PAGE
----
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Organic Consumers Association

Special Report: Are Regulators Dropping the Ball on Biocrops?

Robert Kremer, a U.S. government microbiologist who studies Midwestern farm soil, has spent two decades analyzing the rich dirt that yields billions of bushels of food each year and helps the United States retain its title as breadbasket of the world.

Kremer's lab is housed at the University of Missouri and is literally in the shadow of Monsanto Auditorium, named after the $11.8 billion-a-year agricultural giant Monsanto Co.. Based in Creve Coeur, Missouri, the company has accumulated vast wealth and power creating chemicals and genetically altered seeds for farmers worldwide.

But recent findings by Kremer and other agricultural scientists are raising fresh concerns about Monsanto's products and the Washington agencies that oversee them. The same seeds and chemicals spread across millions of acres of U.S. farmland could be creating unforeseen problems in the plants and soil, this body of research shows.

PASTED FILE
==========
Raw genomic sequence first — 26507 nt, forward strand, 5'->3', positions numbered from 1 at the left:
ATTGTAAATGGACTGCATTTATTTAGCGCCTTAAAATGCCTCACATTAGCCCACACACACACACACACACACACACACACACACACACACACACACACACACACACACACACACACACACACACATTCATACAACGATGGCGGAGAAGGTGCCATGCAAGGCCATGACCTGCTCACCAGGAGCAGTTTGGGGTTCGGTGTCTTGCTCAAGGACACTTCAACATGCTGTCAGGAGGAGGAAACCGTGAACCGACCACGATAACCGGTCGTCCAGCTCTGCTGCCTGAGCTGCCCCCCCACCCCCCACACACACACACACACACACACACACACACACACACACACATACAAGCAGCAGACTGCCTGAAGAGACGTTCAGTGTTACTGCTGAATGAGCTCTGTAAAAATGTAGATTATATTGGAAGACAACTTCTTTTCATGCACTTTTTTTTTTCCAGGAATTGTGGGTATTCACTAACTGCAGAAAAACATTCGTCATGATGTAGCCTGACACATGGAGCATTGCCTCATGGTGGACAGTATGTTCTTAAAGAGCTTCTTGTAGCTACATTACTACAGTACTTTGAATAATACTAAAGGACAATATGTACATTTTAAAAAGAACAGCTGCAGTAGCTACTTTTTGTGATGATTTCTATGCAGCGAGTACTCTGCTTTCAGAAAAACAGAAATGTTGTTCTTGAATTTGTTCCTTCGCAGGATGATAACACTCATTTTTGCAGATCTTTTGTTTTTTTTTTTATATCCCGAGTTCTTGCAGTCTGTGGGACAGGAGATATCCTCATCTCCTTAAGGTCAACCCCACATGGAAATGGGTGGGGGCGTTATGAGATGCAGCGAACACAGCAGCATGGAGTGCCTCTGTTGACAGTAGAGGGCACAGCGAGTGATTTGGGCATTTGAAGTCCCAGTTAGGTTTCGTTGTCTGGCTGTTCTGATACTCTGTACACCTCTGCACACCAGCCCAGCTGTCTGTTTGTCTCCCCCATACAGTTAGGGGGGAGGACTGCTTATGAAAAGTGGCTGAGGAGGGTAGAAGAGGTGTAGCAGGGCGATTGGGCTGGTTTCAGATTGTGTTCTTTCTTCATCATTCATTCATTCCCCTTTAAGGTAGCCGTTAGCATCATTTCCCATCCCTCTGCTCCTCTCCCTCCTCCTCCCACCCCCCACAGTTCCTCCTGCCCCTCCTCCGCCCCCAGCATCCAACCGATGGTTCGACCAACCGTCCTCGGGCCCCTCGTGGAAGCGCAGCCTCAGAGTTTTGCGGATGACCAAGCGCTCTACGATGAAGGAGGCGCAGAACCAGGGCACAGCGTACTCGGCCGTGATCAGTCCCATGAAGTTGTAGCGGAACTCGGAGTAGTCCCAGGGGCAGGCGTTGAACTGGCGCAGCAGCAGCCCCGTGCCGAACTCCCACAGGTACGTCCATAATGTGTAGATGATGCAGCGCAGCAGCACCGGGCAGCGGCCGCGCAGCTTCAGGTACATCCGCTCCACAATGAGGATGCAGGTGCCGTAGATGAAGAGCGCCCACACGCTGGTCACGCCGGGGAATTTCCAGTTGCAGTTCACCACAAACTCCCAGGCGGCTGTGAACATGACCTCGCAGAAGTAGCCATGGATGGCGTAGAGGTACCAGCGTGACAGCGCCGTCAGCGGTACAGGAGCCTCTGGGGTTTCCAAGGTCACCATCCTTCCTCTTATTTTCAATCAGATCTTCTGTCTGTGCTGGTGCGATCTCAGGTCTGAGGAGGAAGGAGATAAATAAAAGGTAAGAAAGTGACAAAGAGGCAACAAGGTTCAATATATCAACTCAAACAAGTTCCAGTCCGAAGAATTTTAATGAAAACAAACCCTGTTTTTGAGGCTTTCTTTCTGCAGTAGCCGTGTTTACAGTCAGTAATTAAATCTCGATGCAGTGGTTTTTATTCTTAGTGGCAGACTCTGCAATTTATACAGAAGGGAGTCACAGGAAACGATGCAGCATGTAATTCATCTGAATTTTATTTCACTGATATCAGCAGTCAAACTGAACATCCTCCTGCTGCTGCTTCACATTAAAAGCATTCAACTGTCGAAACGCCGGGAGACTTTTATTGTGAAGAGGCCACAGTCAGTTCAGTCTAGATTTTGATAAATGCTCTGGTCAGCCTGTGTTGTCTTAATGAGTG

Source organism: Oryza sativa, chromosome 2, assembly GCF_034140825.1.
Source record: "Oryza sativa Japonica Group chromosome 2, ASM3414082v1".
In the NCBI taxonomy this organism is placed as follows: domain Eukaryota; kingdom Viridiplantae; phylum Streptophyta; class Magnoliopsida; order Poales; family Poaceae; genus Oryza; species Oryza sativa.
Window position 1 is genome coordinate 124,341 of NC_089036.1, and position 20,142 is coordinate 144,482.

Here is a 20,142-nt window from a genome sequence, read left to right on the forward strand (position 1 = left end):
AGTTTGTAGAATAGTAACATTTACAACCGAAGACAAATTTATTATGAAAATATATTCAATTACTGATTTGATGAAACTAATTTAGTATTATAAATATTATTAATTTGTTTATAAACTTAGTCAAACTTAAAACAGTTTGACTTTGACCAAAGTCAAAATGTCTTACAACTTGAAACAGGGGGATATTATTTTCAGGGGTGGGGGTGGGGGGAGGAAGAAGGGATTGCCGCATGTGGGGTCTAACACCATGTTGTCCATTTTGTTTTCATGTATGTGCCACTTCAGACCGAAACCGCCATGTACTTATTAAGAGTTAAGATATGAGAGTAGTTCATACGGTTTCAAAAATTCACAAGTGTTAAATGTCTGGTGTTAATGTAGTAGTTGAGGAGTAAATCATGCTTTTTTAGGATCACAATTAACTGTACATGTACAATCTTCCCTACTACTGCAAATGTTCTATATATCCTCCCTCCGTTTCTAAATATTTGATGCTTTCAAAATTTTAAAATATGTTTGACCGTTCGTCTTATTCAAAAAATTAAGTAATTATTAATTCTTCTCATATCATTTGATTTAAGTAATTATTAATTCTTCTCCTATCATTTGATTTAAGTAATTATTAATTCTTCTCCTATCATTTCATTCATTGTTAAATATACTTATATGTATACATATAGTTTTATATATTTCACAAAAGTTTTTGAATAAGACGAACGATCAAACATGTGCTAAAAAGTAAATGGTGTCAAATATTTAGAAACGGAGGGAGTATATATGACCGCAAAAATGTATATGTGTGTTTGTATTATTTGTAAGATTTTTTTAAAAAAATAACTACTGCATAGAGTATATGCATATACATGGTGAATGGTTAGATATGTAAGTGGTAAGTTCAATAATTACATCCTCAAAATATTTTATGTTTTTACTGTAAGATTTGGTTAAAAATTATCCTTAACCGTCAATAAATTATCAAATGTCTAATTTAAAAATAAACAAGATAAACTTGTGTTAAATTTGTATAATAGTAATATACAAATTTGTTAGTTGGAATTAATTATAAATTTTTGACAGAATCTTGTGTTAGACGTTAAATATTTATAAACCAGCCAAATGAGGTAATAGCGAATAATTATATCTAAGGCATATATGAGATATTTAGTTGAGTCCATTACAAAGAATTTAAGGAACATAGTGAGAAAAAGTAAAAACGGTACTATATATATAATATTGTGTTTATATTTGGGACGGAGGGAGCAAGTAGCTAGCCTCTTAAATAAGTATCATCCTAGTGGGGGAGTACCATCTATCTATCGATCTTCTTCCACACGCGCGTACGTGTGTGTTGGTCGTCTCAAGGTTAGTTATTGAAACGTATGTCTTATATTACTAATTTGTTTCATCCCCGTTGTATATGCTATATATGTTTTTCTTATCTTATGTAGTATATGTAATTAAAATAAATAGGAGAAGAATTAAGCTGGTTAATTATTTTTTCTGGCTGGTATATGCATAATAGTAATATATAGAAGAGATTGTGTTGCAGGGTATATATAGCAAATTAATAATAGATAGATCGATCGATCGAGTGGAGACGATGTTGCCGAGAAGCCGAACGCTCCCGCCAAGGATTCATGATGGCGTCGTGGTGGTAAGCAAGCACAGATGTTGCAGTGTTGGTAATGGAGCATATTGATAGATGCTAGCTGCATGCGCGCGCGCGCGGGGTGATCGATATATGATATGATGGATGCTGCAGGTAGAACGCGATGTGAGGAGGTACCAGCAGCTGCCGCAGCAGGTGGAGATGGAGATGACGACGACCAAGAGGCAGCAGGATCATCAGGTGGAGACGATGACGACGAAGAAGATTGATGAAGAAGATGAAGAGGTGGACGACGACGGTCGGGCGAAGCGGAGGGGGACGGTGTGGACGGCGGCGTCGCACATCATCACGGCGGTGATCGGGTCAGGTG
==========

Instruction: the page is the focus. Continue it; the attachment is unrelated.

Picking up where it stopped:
Kremer, who works for the U.S. Department of Agriculture's Agricultural Research Service (ARS), is among a group of scientists who are turning up potential problems with glyphosate, the key ingredient in Monsanto's Roundup and the most widely used weed-killer in the world.

"This could be something quite big. We might be setting up a huge problem," said Kremer, who expressed alarm that regulators were not paying enough attention to the potential risks from biotechnology on the farm, including his own research.

Concerns range from worries about how nontraditional genetic traits in crops could affect human and animal health to the spread of herbicide-resistant weeds.

Biotech crop supporters say there is a wealth of evidence that the crops on the market are safe, but critics argue that after only 14 years of commercialized GMOs, it is still unclear whether or not the technology has long-term adverse effects.

Whatever the point of view on the crops themselves, there are many people on both sides of the debate who say that the current U.S. regulatory apparatus is ill-equipped to adequately address the concerns. Indeed, many experts say the U.S. government does more to promote global acceptance of biotech crops than to protect the public from possible harmful consequences.


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